I wrote about this last week, when I installed the latest update, and found myself unable to access any of the additional features without creating a cloud-based login -- to access locally-hosted features. Apparently someone at NVIDIA with severe cranial intrusion injuries took a look at what Razer did with their Synapse 2.0 software, and thought it was so fabulous they had to do it, too.

The only vaguely useful feature GeForce Experience provided was ShadowPlay, NVIIDA's own screen capture video recorder. However, there are plenty of third-party offerings that accomplish the same thing. I could create a fake ephemeral email address or hack the registry to make it work, but frankly the features it provides do not merit the effort. I have since uninstalled GeForce Experience 3.0, leaving just the drivers.

Now that they've (unnecessarily and gratuitously) made the cloud login mandatory, I would also be interested to see some security researchers dig in to GFE3 to see how well NVIDIA is protecting people's login credentials...

Submission + - Slashdot ads compromised (imgur.com)

An anonymous reader writes: The Slashdot ad network is potentially spreading malware through malicious redirects as part of what's at the very least a phishing campaign and at worst a drive-by malware delivery network.

This was reproduced on a fresh, fully patched device.

Comment Dumping the Headphone Jack: My Theory (Score 1, Interesting) 551

Some years ago, I was privileged to engage in a discussion on headphone detection with some Apple engineers, who had clearly worked on the issue for some time, and I learned something surprising:

The 3.5mm headphone jack standard... isn't.

Even after you set aside the issue of cheap manufacturers releasing shoddy products, you're still left with the fact that there is no actual standard dictating dimensions, number of contacts, location of contacts, size of contacts, separation distance between contacts, etc. Different manufacturers can and do make them slightly differently. More crucially, there's also no validation authority to check that your products meet all the specs.

Let's just take the most obvious dimension: 3.5mm. For ages, those phone plugs were advertised not as 3.5mm, but as 1/8 inch (3.175mm). So if you wanted to make something compatible with a "1/8 inch" plug, you might get your dimensions wrong. Apply this principle to every other contact's position and size on the plug, and you can see where this is going.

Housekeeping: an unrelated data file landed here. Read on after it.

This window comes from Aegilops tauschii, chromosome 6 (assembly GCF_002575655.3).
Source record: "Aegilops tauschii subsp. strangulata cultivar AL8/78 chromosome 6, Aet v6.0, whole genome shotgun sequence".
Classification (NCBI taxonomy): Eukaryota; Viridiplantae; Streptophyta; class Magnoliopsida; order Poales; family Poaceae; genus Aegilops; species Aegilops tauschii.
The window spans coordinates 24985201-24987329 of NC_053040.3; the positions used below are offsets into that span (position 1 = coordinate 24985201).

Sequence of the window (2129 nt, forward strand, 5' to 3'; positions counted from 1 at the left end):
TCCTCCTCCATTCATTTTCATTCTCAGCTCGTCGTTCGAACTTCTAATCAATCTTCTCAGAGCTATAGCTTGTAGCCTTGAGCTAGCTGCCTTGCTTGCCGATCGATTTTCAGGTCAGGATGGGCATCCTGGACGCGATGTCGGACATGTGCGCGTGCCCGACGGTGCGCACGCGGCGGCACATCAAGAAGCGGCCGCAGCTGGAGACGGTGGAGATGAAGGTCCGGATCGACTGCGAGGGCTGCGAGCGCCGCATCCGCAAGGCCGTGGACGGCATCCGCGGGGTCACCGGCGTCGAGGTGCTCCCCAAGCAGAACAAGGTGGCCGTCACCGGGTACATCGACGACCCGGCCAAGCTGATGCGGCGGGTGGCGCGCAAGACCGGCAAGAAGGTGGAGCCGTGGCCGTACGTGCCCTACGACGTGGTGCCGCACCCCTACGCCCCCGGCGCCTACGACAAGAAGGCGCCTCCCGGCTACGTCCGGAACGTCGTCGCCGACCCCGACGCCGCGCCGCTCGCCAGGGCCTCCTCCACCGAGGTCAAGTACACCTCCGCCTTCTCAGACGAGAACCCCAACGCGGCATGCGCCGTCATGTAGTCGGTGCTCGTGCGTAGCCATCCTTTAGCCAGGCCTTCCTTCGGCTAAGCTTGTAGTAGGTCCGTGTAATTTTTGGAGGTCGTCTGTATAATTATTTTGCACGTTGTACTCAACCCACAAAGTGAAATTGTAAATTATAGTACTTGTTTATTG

Moreover, some phone plugs have five contacts (Apple's own, for example). The "meaning" of each contact is not standardized -- that ring in the middle may be microphone input, or the contact switch (answer/hangup) on the cable, depending on who made it and what it was intended to be plugged in to. Further, if the rings in your cheap knock-off aren't lined up with the socket contacts, then bumping the plug could cause the socket contacts to short across the rings, which would get interpreted as a button press, and your call gets dropped.

The result of all this mish-mash was the Apple engineers found designing a (cost-effective) headphone jack that worked reliably with all headphones and headsets one might encounter in the world was simply impossible. You couldn't position the contacts in such a way that they would never short across two rings (some idiot may have placed their rings very badly). You couldn't know ahead of time which contacts did what, and probing at insertion time was fraught with other perils, especially if your contacts created a short across two rings. Despite their extensive research and massive efforts, they still got tons of support calls about how someone's cheap-ass headset didn't work in what has long been assumed to be a standard phone jack.

So my theory is: They declared the problem insoluble, yanked the phone plug, and designed a new digital interface.

An adapter for "3.5mm" stereo headphones will almost certainly be made available. Yes, you still have the compatibility problem with other "3.5mm" devices, but now the problem is in a $30 adapter, and not a $750 phone. It will be interesting to see how liberally Apple licenses their connector so that third parties can also furnish adapters.

Comment Re:How is this possible? (Score 3, Informative) 96

The TrendMicro article off-handedly mentions that this malware is installed manually, suggesting physical access to the victim machine is required. This isn't so ridiculous an idea if the victim's machine doesn't have their screensaver set to lock the console (by default, xscreensaver doesn't do this); and if the victim's 'sudo' timeout is sufficiently long (default: 15 minutes).